What does the future hold? The gift of a democracy is that once the election is over, the process begins again. I ask you to channel your emotions and use your energy to invest in what is just and right, to shape a changing world. I would ask the same of you regardless of which candidate won. The work remains and the number of hours in the day that we have to spend on doing the work is equal for all, regardless of your party affiliation. Use your time wisely.
I knew that I would close with the same quote regardless of the outcome of the election. It is from Eleanor Roosevelt and it is on my high school yearbook page. It is the quote that inspired me when I was your age and it is equally as inspiring to me as I stand before you today. It says, “You must have the courage to look fear in the face and do the things you think you cannot do.”
Fear has been a pervasive emotion in this election cycle and it persists this morning. We spent most of our time discussing how afraid we would be if the other candidate won, knowing full well that only one candidate would win.
It is like the group think that can take over when you are preparing for exams…letting the emotions about an impending disaster, failing your exams, sap all of your time and energy. We are at risk of giving up our personal power to fear.
If we instead prepare for the future, fully engage in the process–be it studying for an exam or, in this case, engaging in the political process–we take control of our own destiny. I implore you to continue to control what only you can control–to become informed, to be bold, to be resourceful, and to be an ethical global citizen.
As I said in my message yesterday, our charge is clear. The world is changing and our community is not going to step aside. Rather, as we have for generations, we will take our rightful and honorable place shaping this changing world.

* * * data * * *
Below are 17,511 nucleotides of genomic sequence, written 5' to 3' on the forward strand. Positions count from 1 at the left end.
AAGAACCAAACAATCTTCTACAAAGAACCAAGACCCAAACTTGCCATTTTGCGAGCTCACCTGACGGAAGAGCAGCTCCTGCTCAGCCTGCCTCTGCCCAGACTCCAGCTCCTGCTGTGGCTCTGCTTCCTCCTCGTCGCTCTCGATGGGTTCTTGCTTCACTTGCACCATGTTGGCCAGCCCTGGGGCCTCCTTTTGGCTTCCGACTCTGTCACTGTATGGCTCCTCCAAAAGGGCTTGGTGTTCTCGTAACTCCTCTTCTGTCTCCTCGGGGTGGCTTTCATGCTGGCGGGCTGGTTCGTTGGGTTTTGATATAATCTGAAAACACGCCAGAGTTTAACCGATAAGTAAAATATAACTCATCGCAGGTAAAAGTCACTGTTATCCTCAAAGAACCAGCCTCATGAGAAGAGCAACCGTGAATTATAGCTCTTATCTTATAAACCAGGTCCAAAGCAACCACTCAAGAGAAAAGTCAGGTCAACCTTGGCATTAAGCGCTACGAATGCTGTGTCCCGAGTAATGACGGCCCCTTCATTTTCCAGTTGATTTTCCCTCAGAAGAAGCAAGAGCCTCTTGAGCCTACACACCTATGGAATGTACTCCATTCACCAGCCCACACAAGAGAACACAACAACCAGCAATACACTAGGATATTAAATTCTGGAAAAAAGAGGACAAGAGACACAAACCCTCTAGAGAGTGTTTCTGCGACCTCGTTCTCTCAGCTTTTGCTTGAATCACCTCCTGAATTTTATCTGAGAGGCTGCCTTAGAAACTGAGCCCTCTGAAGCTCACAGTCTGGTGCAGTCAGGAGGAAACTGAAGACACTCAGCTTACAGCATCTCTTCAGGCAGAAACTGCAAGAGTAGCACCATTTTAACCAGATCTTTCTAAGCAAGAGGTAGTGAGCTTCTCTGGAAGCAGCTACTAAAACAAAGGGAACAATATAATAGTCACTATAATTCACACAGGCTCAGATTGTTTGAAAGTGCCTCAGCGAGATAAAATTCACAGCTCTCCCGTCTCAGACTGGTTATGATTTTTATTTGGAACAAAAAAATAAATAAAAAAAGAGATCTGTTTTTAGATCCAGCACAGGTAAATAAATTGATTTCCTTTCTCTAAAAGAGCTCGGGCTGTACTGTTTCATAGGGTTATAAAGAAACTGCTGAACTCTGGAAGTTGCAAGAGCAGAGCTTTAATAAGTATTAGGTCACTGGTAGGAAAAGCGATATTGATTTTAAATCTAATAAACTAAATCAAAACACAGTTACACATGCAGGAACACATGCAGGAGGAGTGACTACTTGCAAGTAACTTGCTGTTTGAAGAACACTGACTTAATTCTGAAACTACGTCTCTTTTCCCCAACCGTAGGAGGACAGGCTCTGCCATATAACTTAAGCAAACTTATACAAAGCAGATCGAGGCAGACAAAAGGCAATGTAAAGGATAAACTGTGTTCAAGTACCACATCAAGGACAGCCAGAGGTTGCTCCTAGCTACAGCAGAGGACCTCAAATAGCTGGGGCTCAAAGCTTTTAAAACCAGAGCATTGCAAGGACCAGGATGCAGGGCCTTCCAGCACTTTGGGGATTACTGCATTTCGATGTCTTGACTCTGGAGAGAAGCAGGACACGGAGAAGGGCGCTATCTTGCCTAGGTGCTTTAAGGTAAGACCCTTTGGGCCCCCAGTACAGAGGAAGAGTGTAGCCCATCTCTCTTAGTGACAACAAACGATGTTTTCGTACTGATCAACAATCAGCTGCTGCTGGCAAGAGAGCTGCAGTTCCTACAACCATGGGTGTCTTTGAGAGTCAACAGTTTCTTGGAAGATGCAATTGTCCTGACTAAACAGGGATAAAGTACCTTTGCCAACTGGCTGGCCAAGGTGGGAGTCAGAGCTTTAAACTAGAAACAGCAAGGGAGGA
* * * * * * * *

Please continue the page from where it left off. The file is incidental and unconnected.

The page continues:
I am proud to an American because I know that it comes with both rights and responsibilities and I plan to exercise them.
I am proud to be the head of Miss Porter’s School because I believe in the vision of our founder–that women should be fully prepared to take their place in the world.
And most importantly, I am proud to be your head of school, because I know that you care as much as I do. Your engagement and your emotions prove to me that you both ready and willing to accept the call of our mission statement.
Today, I ask that we embrace each other fully with kindness and respect, to acknowledge that we are all individuals, and that we will have personal reactions to the outcome of the election and that they are each true and real. Be present for each other as individuals and at the end of day, may we come together prepared, as we have done for generations here at Miss Porter’s School, to be the very best we can be.
I heard from many Ancients yesterday; many said, “I always thought the first woman president would be an Ancient” and today, this is still possible.